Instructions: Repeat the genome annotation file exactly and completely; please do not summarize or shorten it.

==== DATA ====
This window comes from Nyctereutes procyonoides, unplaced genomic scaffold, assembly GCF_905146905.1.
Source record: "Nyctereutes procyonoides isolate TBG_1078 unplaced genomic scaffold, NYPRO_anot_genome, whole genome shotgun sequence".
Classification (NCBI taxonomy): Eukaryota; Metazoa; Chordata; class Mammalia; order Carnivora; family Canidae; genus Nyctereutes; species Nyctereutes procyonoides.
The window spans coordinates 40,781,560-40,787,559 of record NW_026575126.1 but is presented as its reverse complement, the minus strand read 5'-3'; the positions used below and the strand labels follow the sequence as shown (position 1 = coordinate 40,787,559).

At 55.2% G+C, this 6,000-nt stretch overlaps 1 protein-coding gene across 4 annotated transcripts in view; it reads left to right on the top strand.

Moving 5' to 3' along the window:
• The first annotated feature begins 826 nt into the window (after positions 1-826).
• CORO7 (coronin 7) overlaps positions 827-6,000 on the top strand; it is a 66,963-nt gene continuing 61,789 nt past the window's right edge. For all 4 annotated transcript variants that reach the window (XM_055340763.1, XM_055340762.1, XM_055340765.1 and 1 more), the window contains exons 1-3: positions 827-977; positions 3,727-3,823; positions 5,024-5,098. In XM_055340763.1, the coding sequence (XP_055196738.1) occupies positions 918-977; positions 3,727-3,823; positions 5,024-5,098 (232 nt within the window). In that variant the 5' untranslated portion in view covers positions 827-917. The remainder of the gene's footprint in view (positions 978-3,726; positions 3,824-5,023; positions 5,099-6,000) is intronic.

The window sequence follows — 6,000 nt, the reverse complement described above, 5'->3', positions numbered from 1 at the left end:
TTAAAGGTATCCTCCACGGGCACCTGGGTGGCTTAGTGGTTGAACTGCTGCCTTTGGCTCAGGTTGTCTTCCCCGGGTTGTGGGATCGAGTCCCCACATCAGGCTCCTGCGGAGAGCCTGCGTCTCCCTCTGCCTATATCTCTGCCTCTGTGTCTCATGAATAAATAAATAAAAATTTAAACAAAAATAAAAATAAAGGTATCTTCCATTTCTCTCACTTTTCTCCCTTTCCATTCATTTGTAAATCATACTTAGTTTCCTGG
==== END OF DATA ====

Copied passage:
This window comes from Nyctereutes procyonoides, unplaced genomic scaffold, assembly GCF_905146905.1.
Source record: "Nyctereutes procyonoides isolate TBG_1078 unplaced genomic scaffold, NYPRO_anot_genome, whole genome shotgun sequence".
Classification (NCBI taxonomy): Eukaryota; Metazoa; Chordata; class Mammalia; order Carnivora; family Canidae; genus Nyctereutes; species Nyctereutes procyonoides.
The window spans coordinates 40,781,560-40,787,559 of record NW_026575126.1 but is presented as its reverse complement, the minus strand read 5'-3'; the positions used below and the strand labels follow the sequence as shown (position 1 = coordinate 40,787,559).

At 55.2% G+C, this 6,000-nt stretch overlaps 1 protein-coding gene across 4 annotated transcripts in view; it reads left to right on the top strand.

Moving 5' to 3' along the window:
• The first annotated feature begins 826 nt into the window (after positions 1-826).
• CORO7 (coronin 7) overlaps positions 827-6,000 on the top strand; it is a 66,963-nt gene continuing 61,789 nt past the window's right edge. For all 4 annotated transcript variants that reach the window (XM_055340763.1, XM_055340762.1, XM_055340765.1 and 1 more), the window contains exons 1-3: positions 827-977; positions 3,727-3,823; positions 5,024-5,098. In XM_055340763.1, the coding sequence (XP_055196738.1) occupies positions 918-977; positions 3,727-3,823; positions 5,024-5,098 (232 nt within the window). In that variant the 5' untranslated portion in view covers positions 827-917. The remainder of the gene's footprint in view (positions 978-3,726; positions 3,824-5,023; positions 5,099-6,000) is intronic.

The window sequence follows — 6,000 nt, the reverse complement described above, 5'->3', positions numbered from 1 at the left end:
TTAAAGGTATCCTCCACGGGCACCTGGGTGGCTTAGTGGTTGAACTGCTGCCTTTGGCTCAGGTTGTCTTCCCCGGGTTGTGGGATCGAGTCCCCACATCAGGCTCCTGCGGAGAGCCTGCGTCTCCCTCTGCCTATATCTCTGCCTCTGTGTCTCATGAATAAATAAATAAAAATTTAAACAAAAATAAAAATAAAGGTATCTTCCATTTCTCTCACTTTTCTCCCTTTCCATTCATTTGTAAATCATACTTAGTTTCCTGG